Wikipedia’s definition of money illusion is good:

In economics, money illusion refers to the tendency of people to think of currency in nominal, rather than real, terms. In other words, the numerical/face value (nominal value) of money is mistaken for its purchasing power (real value). This is a fallacy as modern fiat currencies have no inherent value and their real value is derived from their ability to be exchanged for goods and used for payment of taxes.

The key here is that behavior changes in accordance with the nominal numbers used as economic signposts in an economy. This is one reason why governments are often accused of manipulating their economic statistics in order to present a more regime-friendly face (see here and here).

The parallel of money illusion to unemployment rate illusion is that a higher posted rate of unemployment can have a serious negative impact on consumer confidence and personal consumption (think balance sheet recession). All else being equal, higher unemployment rates mean lower confidence and consumption. So, a lower unemployment rate is a better unemployment rate as far as incumbent politicians are concerned.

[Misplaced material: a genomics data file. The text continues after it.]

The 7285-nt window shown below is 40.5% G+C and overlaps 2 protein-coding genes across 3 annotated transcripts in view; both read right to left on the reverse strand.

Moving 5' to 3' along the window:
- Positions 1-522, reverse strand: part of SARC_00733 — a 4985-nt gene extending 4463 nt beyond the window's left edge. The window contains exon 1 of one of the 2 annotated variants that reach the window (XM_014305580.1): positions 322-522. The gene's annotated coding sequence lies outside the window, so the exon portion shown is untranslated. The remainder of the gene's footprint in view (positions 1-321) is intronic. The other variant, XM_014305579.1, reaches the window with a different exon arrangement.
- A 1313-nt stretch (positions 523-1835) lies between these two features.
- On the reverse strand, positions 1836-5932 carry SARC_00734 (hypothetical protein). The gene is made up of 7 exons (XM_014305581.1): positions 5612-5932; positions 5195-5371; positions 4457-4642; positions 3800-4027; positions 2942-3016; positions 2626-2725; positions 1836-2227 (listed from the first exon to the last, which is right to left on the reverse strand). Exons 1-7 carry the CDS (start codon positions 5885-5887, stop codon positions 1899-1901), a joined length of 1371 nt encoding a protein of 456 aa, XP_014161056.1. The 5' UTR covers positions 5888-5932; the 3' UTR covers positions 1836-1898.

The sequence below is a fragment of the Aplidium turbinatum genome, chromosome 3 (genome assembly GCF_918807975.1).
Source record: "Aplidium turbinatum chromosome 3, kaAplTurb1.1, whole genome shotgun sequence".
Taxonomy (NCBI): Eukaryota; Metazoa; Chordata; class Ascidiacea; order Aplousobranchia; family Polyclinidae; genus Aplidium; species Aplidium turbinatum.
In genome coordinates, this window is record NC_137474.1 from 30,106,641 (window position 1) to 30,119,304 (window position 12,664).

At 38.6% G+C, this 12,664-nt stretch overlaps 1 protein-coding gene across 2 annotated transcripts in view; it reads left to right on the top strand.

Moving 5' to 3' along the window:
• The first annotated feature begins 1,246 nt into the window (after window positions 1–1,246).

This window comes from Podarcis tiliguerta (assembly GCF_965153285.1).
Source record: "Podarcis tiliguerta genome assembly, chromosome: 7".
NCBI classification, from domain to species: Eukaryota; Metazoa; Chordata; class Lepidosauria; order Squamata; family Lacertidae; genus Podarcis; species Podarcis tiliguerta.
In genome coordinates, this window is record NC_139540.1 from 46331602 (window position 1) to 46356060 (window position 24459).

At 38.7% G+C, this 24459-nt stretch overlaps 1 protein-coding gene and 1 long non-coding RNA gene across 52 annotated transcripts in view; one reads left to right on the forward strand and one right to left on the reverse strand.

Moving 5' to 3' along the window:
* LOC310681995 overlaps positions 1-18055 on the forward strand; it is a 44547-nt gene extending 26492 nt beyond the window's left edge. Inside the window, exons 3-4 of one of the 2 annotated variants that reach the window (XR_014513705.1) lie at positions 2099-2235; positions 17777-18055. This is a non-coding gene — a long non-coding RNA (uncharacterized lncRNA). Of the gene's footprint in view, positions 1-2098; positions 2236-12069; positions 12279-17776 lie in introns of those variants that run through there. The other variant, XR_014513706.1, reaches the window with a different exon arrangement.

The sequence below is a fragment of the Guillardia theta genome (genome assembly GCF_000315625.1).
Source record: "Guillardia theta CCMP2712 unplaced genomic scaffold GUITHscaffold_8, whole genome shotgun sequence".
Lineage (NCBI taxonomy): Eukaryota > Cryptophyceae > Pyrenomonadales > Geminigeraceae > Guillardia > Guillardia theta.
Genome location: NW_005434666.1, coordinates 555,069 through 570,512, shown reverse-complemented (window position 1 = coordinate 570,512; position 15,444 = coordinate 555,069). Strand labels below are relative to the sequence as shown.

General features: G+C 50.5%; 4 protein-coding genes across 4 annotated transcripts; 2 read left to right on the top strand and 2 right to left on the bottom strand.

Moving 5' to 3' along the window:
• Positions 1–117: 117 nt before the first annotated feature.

Now, you don’t have to be a conspiracy theorist and think that the government is deliberately suppressing the unemployment rate to understand what I am about to say. You just have to understand economic cycles in the context of the note from David Rosenberg today.

What I am talking about is the second paragraph of a quote I highlighted (bolding added):

But in a nutshell, to be calling for a 12.0-13.0% unemployment rate is meaningless except that it is very likely going to be a headline grabber. The most inclusive definition of them all,